He also points to figures from Southwark, which reports that 47.81% of the trees felled in its borough are linked with subsidence. "This translates to 20 trees per annum out of a population of 15 436. Again, Southwark has seen an 8% rise in its number of trees."

Mr Stanley suggests that frequency would be a far more meaningful way of looking at tree loss. "The London tree officers carry out important work protecting an amenity that benefits us all. Infront Innovation, via its funding of the Clay Research Group, is looking at new techniques to help trees 'self-medicate' - that is, reduce their rate of transpiration. And we would welcome working alongside the tree officers."

The same view is echoed by loss adjuster Kevin Terry, an associate director at Questgates, who says: "I would fully support the argument that correct investigation and diagnosis is required before the request to fell any tree is put forward. This underlines the fact that the correct professionals should deal with subsidence claims and they do have a high technical content.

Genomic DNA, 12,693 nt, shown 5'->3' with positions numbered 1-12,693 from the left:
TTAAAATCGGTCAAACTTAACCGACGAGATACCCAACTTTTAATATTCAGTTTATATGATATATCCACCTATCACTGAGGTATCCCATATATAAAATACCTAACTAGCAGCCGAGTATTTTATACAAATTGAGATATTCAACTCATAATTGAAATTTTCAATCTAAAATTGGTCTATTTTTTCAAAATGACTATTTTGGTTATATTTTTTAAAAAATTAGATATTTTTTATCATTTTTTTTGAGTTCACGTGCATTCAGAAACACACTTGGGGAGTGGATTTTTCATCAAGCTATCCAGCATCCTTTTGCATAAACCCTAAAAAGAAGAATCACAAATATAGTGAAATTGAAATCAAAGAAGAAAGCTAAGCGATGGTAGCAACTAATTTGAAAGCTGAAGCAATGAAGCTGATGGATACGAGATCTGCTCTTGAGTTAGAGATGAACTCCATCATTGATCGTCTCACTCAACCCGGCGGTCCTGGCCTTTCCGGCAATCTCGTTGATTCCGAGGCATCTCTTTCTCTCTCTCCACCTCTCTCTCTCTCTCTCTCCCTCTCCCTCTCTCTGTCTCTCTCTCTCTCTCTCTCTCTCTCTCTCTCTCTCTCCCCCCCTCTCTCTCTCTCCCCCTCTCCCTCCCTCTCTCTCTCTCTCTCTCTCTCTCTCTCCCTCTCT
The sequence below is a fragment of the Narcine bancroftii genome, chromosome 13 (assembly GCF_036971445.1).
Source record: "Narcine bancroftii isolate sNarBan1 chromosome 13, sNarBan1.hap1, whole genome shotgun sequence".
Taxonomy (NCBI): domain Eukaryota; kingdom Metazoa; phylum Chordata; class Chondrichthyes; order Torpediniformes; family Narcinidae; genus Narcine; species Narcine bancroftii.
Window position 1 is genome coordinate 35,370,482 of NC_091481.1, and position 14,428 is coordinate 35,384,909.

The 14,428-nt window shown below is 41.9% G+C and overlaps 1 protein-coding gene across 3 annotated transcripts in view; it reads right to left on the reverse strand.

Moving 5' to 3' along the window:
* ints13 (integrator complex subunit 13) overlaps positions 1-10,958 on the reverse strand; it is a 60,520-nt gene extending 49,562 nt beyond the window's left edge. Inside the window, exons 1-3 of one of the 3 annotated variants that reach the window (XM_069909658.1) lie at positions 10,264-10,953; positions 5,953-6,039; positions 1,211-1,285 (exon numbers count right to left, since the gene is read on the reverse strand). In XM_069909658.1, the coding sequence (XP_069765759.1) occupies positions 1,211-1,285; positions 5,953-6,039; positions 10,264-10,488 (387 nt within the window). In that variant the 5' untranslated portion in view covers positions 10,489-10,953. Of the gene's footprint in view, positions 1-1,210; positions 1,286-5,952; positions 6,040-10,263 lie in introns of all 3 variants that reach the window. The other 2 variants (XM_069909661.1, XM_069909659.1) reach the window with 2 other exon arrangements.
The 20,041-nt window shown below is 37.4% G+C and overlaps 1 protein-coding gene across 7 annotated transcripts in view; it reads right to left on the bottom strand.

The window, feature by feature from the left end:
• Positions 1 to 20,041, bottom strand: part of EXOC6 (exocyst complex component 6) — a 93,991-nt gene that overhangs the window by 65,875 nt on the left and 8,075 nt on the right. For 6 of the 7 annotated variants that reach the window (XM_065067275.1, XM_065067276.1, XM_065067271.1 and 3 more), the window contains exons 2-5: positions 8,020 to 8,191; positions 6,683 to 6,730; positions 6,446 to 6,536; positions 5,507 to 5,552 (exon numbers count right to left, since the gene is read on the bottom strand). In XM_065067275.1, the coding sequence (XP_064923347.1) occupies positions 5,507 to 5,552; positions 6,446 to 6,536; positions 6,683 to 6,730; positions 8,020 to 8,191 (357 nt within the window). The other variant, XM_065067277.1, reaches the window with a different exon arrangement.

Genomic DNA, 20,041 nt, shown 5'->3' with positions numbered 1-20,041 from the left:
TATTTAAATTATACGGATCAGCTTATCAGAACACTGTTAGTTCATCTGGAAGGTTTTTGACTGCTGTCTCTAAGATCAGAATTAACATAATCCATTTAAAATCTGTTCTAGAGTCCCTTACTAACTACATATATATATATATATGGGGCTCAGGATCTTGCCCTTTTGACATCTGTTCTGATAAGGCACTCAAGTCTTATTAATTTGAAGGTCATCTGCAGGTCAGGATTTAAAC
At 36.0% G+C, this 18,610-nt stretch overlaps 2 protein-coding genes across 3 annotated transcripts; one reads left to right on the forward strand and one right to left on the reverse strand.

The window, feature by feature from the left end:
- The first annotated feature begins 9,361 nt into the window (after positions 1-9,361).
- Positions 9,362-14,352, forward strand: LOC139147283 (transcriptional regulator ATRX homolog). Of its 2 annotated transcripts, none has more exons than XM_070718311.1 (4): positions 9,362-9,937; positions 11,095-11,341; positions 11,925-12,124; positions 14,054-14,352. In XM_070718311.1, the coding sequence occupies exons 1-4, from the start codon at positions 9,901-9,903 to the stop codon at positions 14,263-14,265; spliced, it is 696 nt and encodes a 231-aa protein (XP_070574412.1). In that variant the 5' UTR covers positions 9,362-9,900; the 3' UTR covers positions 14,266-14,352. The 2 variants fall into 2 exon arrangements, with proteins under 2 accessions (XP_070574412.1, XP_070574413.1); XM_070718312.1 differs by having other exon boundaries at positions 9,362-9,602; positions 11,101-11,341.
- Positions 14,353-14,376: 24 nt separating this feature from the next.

"The London Assembly's report, however, is more a publicity tool than fact. It has portrayed insurers and their advisers as the substantive cause in the felling of London street trees, when in reality the reasons for 95% of tree removals are health and safety or development pressures, with less than 5% due to subsidence claims."

He adds that when dealing with a subsidence claim in London, where a street tree is potentially involved, it is essential that the correct investigations are undertaken by appropriate professionals, "as we are obviously facing an upward battle. With the correct information, however, facts cannot be ignored".

Anne Ahmet, UK and Ireland property claims technical supervisor at Chubb, stresses that the insurer will always obtain a full set of specialist reports before axing any tree - or even carrying out maintenance work. But she says that dealing with the local authorities is not always straightforward. "They can be a little bit slow responding. We have had difficulties in getting them to respond and that can make the damage worse."

Ms Ahmet also argues for sensible planning for the future, making sure that planting is sustainable. However, she adds: "It could be argued that tree management has not been a priority." Many of the problems with existing trees are exaggerated by changing uses - for example, when the trees were planted, there may well not have been any tarmac and sometimes the housing density was lower.